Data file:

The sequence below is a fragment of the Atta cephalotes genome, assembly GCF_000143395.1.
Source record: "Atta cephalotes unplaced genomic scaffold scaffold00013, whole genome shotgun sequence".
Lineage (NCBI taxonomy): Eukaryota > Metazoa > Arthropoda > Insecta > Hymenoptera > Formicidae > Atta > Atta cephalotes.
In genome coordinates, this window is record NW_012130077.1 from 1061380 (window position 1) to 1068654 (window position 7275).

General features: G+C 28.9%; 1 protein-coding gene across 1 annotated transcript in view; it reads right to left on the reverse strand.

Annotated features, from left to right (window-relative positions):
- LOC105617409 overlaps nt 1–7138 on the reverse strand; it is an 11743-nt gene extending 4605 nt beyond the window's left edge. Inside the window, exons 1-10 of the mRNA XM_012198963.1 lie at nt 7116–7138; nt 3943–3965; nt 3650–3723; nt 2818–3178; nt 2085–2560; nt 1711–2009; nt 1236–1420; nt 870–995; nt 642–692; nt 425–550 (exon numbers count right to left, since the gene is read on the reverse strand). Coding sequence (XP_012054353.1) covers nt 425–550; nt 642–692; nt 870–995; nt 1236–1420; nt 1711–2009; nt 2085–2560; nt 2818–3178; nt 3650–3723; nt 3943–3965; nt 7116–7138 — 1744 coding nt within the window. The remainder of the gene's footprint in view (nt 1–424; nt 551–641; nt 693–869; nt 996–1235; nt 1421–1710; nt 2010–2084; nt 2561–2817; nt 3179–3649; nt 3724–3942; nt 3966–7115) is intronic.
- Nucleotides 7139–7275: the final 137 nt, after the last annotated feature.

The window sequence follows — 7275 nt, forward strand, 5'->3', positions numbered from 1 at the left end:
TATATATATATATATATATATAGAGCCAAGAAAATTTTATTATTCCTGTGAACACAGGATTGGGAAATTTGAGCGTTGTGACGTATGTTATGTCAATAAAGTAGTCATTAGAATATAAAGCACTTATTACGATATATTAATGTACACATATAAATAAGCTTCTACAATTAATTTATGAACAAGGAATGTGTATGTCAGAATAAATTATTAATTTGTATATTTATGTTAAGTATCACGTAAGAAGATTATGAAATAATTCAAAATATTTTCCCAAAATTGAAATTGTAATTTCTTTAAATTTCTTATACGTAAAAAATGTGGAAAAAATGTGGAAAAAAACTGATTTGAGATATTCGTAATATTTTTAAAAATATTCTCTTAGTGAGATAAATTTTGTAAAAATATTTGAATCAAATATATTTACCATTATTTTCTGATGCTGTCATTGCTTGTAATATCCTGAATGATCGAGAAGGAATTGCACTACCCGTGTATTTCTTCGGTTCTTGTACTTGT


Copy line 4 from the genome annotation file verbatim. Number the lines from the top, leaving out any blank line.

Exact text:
In genome coordinates, this window is record NW_012130077.1 from 1061380 (window position 1) to 1068654 (window position 7275).